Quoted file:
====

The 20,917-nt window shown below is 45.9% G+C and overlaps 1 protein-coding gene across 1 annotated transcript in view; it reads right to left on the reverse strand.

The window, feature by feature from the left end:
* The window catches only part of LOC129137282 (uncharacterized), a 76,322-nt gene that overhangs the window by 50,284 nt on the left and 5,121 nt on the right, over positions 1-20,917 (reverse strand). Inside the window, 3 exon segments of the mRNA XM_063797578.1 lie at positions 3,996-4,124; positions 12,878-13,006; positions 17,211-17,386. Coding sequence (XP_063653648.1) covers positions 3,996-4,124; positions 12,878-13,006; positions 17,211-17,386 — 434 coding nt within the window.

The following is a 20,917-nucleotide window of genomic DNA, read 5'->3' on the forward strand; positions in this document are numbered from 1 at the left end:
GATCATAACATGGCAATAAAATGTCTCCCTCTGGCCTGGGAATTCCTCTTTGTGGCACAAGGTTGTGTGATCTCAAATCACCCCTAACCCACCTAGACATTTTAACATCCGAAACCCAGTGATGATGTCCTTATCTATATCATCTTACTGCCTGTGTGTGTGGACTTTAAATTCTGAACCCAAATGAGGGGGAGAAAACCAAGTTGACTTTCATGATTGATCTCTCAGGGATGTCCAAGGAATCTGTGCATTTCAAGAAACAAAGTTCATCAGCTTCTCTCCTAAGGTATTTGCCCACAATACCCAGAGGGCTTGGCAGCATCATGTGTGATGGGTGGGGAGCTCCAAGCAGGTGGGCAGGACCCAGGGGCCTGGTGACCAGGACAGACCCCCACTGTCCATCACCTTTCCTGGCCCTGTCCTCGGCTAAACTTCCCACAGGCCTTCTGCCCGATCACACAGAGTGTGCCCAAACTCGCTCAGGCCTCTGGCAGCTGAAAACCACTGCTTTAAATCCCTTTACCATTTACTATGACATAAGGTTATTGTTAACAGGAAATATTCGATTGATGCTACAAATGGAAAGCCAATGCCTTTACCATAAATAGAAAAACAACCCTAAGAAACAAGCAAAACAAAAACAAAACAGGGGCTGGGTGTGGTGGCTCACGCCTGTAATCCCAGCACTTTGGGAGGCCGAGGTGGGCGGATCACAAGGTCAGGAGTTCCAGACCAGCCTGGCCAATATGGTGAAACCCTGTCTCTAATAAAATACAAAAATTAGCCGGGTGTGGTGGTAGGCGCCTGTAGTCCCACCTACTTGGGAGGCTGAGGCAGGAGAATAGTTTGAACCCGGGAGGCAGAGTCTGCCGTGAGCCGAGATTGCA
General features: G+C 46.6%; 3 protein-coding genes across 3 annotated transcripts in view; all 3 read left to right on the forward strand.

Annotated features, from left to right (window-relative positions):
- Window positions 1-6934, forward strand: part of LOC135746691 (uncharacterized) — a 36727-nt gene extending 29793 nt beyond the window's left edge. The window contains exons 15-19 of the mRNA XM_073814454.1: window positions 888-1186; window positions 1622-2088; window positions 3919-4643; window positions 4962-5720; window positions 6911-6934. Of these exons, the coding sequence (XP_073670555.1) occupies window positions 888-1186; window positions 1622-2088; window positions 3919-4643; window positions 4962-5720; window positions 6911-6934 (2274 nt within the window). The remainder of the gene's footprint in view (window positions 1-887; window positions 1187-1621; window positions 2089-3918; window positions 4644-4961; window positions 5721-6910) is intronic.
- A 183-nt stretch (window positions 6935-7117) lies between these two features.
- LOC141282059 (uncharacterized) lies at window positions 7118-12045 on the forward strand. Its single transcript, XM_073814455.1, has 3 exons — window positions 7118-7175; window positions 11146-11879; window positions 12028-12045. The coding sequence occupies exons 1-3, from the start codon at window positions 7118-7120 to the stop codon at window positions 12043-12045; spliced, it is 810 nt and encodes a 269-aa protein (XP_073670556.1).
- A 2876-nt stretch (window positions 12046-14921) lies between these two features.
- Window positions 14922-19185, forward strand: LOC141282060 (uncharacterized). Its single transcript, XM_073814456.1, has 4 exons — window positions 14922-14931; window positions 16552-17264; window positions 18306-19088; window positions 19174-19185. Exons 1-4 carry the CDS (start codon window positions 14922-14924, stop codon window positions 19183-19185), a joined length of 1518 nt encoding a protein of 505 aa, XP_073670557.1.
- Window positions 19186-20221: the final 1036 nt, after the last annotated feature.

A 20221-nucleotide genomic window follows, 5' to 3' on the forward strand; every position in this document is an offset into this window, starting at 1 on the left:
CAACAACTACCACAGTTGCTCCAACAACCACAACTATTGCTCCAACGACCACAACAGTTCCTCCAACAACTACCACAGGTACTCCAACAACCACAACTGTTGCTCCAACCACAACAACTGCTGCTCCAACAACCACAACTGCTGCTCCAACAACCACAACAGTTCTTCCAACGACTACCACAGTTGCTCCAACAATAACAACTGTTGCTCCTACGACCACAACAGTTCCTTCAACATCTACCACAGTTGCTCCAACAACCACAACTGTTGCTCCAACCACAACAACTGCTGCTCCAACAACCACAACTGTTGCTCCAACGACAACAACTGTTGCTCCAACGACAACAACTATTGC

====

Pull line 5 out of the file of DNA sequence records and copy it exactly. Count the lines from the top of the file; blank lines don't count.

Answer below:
GATCATAACATGGCAATAAAATGTCTCCCTCTGGCCTGGGAATTCCTCTTTGTGGCACAAGGTTGTGTGATCTCAAATCACCCCTAACCCACCTAGACATTTTAACATCCGAAACCCAGTGATGATGTCCTTATCTATATCATCTTACTGCCTGTGTGTGTGGACTTTAAATTCTGAACCCAAATGAGGGGGAGAAAACCAAGTTGACTTTCATGATTGATCTCTCAGGGATGTCCAAGGAATCTGTGCATTTCAAGAAACAAAGTTCATCAGCTTCTCTCCTAAGGTATTTGCCCACAATACCCAGAGGGCTTGGCAGCATCATGTGTGATGGGTGGGGAGCTCCAAGCAGGTGGGCAGGACCCAGGGGCCTGGTGACCAGGACAGACCCCCACTGTCCATCACCTTTCCTGGCCCTGTCCTCGGCTAAACTTCCCACAGGCCTTCTGCCCGATCACACAGAGTGTGCCCAAACTCGCTCAGGCCTCTGGCAGCTGAAAACCACTGCTTTAAATCCCTTTACCATTTACTATGACATAAGGTTATTGTTAACAGGAAATATTCGATTGATGCTACAAATGGAAAGCCAATGCCTTTACCATAAATAGAAAAACAACCCTAAGAAACAAGCAAAACAAAAACAAAACAGGGGCTGGGTGTGGTGGCTCACGCCTGTAATCCCAGCACTTTGGGAGGCCGAGGTGGGCGGATCACAAGGTCAGGAGTTCCAGACCAGCCTGGCCAATATGGTGAAACCCTGTCTCTAATAAAATACAAAAATTAGCCGGGTGTGGTGGTAGGCGCCTGTAGTCCCACCTACTTGGGAGGCTGAGGCAGGAGAATAGTTTGAACCCGGGAGGCAGAGTCTGCCGTGAGCCGAGATTGCA